More generally, for organisations, the electrical risk must be understood in general way. The prevention of electrical risks relies both on making installations and electrical equipment safe and on complying with the safety rules when they are used or when working on or near electrical installations. So, of course, compliance by companies with electrical inspections and the completion of mandatory accreditation training are two fundamental pillars, but it is also important to develop a safety culture among all employees to create a preventive approach. And then pay attention to what may appear to be details. For example, if only one employee receives electrical accreditation training, who in an organisation can carry out a simple repair when they are absent? Did you know, for example, that without accreditation, an employee is not permitted to change a light bulb? There are good reasons for this. This may seem trivial, but it is not and ensuring that two people working on the same site are trained is a positive measure. Fortunately, a safety culture is increasingly strong in companies, especially in the industrial sector where we have many customers.


Do you currently offer enhanced face-to-face electrical accreditation training?

The aim is to use new technologies to enhance the pedagogical objectives, in the interest of our trainees and customer companies. It is an approach that has been given a lot of thought and which has resulted in us reviewing our entire teaching approach, moving away from a logic of simply passing on knowledge to a twofold logic of acquiring knowledge and learning through experience, through doing. “Learning by doing” our English-speaking colleagues say. Recent work in neuroscience shows that people learn much better by doing. We have therefore applied this thinking to the various training activities but also to the diversification of tools to be able to adapt to each type of learner. The training offered to an electrician who is going to work on high voltage and the employee of a cleaning company cannot be the same. The training objectives are not the same and the issues are different. The tools that we have integrated into our training, whether these are games, a 360 tour or virtual reality, allow us to truly customise the trainees’ courses to enhance specific pedagogical objectives.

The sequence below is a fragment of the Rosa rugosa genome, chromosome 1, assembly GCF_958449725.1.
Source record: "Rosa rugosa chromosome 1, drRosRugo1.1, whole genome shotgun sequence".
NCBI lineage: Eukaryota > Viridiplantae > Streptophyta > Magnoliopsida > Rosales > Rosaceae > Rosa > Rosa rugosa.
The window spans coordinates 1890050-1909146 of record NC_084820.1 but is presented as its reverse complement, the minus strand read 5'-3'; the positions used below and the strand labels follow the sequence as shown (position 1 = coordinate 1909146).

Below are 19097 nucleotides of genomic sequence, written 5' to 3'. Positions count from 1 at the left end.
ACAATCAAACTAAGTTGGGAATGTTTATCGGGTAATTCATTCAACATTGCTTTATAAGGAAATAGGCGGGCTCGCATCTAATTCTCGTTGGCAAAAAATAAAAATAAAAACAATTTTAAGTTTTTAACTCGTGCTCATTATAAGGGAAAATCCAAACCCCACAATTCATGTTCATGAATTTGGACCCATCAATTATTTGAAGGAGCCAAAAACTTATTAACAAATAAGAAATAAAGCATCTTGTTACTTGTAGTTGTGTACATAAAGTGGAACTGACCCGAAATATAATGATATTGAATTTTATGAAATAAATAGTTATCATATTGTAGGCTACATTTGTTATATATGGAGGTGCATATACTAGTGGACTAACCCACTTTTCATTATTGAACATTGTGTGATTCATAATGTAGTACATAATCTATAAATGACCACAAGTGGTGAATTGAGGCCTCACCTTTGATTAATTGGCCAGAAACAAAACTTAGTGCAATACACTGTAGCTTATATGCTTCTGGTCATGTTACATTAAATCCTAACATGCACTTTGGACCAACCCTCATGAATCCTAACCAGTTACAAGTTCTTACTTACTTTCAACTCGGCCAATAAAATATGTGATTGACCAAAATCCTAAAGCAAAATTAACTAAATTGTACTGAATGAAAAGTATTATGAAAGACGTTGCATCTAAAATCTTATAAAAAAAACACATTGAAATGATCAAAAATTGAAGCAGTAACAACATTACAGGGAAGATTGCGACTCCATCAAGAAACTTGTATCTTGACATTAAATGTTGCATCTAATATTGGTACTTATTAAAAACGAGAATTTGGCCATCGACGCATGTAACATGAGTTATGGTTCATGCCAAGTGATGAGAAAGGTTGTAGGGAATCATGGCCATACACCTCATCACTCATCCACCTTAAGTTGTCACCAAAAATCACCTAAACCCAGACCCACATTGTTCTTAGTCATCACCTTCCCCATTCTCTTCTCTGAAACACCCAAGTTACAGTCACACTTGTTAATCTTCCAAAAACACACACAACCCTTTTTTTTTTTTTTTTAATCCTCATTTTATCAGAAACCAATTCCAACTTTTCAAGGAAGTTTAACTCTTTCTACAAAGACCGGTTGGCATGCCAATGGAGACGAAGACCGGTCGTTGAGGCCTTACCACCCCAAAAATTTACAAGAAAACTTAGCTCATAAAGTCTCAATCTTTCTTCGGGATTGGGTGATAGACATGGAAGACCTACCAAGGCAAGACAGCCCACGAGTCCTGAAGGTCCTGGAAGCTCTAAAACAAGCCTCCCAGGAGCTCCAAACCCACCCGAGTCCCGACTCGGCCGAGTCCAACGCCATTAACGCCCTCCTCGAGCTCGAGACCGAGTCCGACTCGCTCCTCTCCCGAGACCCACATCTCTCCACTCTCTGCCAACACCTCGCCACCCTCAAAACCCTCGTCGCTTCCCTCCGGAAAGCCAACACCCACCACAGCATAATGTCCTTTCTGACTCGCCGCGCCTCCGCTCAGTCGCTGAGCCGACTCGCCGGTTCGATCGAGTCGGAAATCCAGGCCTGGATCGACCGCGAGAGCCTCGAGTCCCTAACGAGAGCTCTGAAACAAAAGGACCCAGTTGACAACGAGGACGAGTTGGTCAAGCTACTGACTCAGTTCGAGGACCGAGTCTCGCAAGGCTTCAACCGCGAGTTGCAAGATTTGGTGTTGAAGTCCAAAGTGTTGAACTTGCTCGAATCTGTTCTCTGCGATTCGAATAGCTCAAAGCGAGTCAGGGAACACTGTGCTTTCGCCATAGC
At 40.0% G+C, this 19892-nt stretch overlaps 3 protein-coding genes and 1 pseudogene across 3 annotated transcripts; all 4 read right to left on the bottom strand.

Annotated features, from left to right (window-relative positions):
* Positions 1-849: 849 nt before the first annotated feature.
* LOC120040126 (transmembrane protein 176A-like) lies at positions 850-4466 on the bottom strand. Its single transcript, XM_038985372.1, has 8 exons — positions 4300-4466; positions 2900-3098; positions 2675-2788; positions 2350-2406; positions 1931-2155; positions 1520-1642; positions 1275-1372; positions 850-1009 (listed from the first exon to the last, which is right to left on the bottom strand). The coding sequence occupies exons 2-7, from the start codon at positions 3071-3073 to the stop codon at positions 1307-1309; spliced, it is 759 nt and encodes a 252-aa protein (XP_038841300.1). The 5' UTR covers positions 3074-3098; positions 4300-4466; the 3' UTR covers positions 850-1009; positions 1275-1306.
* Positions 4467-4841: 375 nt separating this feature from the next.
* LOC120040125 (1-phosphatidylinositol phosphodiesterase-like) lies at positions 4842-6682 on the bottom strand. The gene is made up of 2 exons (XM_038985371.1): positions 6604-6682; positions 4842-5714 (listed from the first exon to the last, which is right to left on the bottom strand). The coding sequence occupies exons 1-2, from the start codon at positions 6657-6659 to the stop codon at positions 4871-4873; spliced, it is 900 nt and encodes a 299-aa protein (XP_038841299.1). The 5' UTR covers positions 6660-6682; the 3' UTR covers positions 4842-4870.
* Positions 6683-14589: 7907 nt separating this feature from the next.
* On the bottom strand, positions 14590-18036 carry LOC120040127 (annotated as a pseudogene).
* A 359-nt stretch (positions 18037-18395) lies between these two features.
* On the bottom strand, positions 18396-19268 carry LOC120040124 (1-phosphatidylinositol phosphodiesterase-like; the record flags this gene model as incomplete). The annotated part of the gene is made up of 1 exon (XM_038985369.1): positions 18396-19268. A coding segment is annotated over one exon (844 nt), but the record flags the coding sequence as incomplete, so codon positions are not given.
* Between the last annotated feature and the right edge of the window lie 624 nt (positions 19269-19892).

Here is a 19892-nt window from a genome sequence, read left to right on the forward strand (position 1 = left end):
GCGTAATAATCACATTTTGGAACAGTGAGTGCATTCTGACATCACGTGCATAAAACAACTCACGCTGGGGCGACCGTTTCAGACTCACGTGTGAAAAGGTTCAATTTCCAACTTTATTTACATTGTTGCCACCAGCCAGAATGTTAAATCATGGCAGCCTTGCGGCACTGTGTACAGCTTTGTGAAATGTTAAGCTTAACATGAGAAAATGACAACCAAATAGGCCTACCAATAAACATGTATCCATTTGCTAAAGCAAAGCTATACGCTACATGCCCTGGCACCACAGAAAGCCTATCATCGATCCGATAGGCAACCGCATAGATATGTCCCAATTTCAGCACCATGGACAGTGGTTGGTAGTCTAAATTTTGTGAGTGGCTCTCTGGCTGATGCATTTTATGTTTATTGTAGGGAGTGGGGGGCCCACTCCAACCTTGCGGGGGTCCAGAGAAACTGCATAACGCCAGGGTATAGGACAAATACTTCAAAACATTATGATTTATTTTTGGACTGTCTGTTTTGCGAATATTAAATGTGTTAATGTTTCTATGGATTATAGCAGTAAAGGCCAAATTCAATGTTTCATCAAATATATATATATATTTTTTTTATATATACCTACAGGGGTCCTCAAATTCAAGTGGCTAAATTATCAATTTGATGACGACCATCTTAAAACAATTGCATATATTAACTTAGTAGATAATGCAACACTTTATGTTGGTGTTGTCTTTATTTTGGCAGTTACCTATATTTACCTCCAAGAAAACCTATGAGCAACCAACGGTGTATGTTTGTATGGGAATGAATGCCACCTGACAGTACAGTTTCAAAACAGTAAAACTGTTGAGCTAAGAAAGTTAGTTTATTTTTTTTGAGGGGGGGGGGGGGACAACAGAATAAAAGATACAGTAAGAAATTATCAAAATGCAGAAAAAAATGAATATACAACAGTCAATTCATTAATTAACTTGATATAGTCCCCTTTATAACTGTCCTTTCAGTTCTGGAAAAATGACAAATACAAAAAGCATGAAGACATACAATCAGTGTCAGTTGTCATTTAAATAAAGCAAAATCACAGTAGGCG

While the link between the trainer and the learner associated with face-to-face teaching remains essential, immersive technologies such as virtual reality are a valuable asset for certain training courses. With virtual reality, we faithfully reproduce electrical installations that work in a very realistic way. The trainees can handle them, we can control the difficulty of the operations, record each sequence and measure progress in a very detailed way. Immersive technologies also make it possible to train on rare or dangerous equipment without, of course, taking the slightest real risk. Through the interplay of the emotions induced by these simulations and by the repetition of the occupational techniques, learning is anchored much more deeply. Our trainers are present and can focus on the most noble aspects of their jobs by supporting each trainee with their learning. Today, through the positive feedback we receive, I can say that our enhanced face-to-face training is even more effective than previously. It meets the expectations of the trainees as well as human resources departments and companies in general who are looking for efficiency.

Find out more:

+ Discover our digital Electricity offering

+ News:Electric accreditation boosted by virtual reality

+ Training your employees about the electrical risk throughout France: your challenges, your obligations, available training (price, catalogue, etc.)

On the same